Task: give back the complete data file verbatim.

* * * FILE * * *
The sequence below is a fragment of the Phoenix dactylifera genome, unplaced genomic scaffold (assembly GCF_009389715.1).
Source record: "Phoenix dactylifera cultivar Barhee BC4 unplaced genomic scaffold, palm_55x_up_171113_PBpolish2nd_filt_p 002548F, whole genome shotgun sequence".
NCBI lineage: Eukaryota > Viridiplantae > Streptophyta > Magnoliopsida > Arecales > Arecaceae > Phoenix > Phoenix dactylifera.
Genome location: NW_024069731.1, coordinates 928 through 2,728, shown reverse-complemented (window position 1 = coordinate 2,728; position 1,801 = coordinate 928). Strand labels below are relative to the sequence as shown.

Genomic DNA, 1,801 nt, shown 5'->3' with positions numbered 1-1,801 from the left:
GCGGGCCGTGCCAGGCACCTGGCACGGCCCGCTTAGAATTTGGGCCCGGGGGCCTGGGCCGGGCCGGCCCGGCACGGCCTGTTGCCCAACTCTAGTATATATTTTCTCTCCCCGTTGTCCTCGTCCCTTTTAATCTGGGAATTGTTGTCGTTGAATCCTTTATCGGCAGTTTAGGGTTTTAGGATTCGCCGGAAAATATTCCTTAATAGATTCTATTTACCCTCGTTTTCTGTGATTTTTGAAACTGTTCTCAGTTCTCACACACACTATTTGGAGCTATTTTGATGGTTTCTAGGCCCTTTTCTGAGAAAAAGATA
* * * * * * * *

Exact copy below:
The sequence below is a fragment of the Phoenix dactylifera genome, unplaced genomic scaffold (assembly GCF_009389715.1).
Source record: "Phoenix dactylifera cultivar Barhee BC4 unplaced genomic scaffold, palm_55x_up_171113_PBpolish2nd_filt_p 002548F, whole genome shotgun sequence".
NCBI lineage: Eukaryota > Viridiplantae > Streptophyta > Magnoliopsida > Arecales > Arecaceae > Phoenix > Phoenix dactylifera.
Genome location: NW_024069731.1, coordinates 928 through 2,728, shown reverse-complemented (window position 1 = coordinate 2,728; position 1,801 = coordinate 928). Strand labels below are relative to the sequence as shown.

Genomic DNA, 1,801 nt, shown 5'->3' with positions numbered 1-1,801 from the left:
GCGGGCCGTGCCAGGCACCTGGCACGGCCCGCTTAGAATTTGGGCCCGGGGGCCTGGGCCGGGCCGGCCCGGCACGGCCTGTTGCCCAACTCTAGTATATATTTTCTCTCCCCGTTGTCCTCGTCCCTTTTAATCTGGGAATTGTTGTCGTTGAATCCTTTATCGGCAGTTTAGGGTTTTAGGATTCGCCGGAAAATATTCCTTAATAGATTCTATTTACCCTCGTTTTCTGTGATTTTTGAAACTGTTCTCAGTTCTCACACACACTATTTGGAGCTATTTTGATGGTTTCTAGGCCCTTTTCTGAGAAAAAGATA